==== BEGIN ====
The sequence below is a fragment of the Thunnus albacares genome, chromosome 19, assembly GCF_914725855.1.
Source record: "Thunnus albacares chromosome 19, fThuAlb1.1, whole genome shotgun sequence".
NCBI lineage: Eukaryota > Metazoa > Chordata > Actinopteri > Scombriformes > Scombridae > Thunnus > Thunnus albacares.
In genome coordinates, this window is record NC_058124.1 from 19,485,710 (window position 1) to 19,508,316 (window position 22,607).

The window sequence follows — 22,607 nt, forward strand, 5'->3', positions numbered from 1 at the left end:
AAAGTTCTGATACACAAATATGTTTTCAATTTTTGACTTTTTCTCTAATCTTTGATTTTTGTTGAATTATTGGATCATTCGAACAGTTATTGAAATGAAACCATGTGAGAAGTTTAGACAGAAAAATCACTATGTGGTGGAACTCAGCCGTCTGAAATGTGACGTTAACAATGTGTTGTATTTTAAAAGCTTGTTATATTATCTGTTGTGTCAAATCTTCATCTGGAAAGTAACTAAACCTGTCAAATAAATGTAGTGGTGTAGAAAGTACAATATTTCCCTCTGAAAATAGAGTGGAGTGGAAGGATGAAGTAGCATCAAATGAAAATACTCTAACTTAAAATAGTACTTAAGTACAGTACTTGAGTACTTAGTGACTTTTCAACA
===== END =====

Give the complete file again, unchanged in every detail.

The sequence below is a fragment of the Thunnus albacares genome, chromosome 19, assembly GCF_914725855.1.
Source record: "Thunnus albacares chromosome 19, fThuAlb1.1, whole genome shotgun sequence".
NCBI lineage: Eukaryota > Metazoa > Chordata > Actinopteri > Scombriformes > Scombridae > Thunnus > Thunnus albacares.
In genome coordinates, this window is record NC_058124.1 from 19,485,710 (window position 1) to 19,508,316 (window position 22,607).

The window sequence follows — 22,607 nt, forward strand, 5'->3', positions numbered from 1 at the left end:
AAAGTTCTGATACACAAATATGTTTTCAATTTTTGACTTTTTCTCTAATCTTTGATTTTTGTTGAATTATTGGATCATTCGAACAGTTATTGAAATGAAACCATGTGAGAAGTTTAGACAGAAAAATCACTATGTGGTGGAACTCAGCCGTCTGAAATGTGACGTTAACAATGTGTTGTATTTTAAAAGCTTGTTATATTATCTGTTGTGTCAAATCTTCATCTGGAAAGTAACTAAACCTGTCAAATAAATGTAGTGGTGTAGAAAGTACAATATTTCCCTCTGAAAATAGAGTGGAGTGGAAGGATGAAGTAGCATCAAATGAAAATACTCTAACTTAAAATAGTACTTAAGTACAGTACTTGAGTACTTAGTGACTTTTCAACA